The Central Intelligence Agency Act of 1949 and why the CIA basically can keep its finances private

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Previously we talked about the CIA and how it got started, but that article basically finishes with the Central Intelligence Agency being established in 1947. Now, we have to talk about an act that is one of the most important bills for the CIA and how it operates. The short title for this act is the CIA Act of 1949. However, according to the United States government, the full name for this particular law is "
An Act to provide for the administration of the Central Intelligence Agency, established pursuant to section 102, National Security Act of 1947, and for other purposes." - which is a mouthful, I can tell you that!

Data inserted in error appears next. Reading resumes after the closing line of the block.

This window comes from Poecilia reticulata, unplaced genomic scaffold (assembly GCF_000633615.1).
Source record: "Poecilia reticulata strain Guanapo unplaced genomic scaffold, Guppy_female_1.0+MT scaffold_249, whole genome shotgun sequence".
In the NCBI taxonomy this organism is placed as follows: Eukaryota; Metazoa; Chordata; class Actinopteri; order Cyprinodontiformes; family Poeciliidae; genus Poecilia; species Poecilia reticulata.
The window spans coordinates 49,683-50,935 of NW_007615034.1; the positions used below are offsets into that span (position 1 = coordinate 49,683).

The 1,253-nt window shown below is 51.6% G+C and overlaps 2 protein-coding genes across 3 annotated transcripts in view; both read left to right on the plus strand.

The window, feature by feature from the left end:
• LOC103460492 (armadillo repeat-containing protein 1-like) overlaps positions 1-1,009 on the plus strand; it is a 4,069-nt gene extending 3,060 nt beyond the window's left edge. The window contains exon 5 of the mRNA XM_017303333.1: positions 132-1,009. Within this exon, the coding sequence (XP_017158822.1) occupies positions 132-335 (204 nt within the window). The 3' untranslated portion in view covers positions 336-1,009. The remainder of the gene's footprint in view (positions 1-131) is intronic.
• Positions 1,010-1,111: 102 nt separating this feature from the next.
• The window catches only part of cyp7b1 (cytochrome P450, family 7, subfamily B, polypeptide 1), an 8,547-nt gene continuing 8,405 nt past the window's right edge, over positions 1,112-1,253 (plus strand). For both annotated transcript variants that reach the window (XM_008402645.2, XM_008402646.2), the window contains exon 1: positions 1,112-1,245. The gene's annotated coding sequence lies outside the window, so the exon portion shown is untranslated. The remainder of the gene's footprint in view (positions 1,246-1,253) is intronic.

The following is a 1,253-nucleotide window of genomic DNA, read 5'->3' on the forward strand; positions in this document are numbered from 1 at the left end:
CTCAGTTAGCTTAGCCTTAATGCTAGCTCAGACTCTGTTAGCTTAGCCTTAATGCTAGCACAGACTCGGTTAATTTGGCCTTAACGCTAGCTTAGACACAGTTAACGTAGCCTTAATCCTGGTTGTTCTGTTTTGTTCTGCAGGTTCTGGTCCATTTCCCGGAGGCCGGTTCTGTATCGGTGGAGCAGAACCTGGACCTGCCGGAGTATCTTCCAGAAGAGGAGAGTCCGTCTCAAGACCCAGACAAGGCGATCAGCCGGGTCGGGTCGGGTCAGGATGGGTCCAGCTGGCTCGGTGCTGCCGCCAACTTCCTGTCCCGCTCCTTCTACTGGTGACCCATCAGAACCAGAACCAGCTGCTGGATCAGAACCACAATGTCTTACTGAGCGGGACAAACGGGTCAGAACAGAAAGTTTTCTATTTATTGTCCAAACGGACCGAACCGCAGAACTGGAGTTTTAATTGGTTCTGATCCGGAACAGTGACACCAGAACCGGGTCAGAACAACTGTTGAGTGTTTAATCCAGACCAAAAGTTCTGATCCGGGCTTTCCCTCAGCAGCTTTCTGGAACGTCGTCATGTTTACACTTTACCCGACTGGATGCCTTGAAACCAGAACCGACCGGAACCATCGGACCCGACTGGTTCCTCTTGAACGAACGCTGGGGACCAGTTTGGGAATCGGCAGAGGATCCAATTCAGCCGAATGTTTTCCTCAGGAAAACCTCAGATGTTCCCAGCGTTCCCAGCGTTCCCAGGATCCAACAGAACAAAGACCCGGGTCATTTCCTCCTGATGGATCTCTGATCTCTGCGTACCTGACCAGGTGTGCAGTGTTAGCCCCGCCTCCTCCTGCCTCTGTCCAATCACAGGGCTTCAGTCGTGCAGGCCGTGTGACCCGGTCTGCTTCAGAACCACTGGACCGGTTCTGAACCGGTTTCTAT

What is interesting about this Act is that section seen of the act exempts the CIA from having to disclose its "organization, functions, officials, titles, salaries, or numbers of personnel employed." It was passed by the United States Congress on May 27th and as you would expect, it is controversial since it basically allows the CIA to hide a lot of important information including how much the intelligence agency gets in funding. Do not just take our word for it, there was a whole court case to challenge whether this act was constitutional or not!

United States v. Richardson, 418 U.S. 166 was a Supreme Court case that stated the act conflicted with Article 1, Section 9 of the United States Constitution which stated that "No Money shall be drawn from the Treasury, but in Consequence of Appropriations made by Law; and a regular Statement and Account of Receipts and Expenditures of all public Money shall be published from time to time." since the CIA's finances are not published - not even very accurate estimates. The court ruled that the act was not constitutional, which is why the CIA can keep secret how much money it gets and secretly fund intelligence operations and coups outside of regular US Government regulations.

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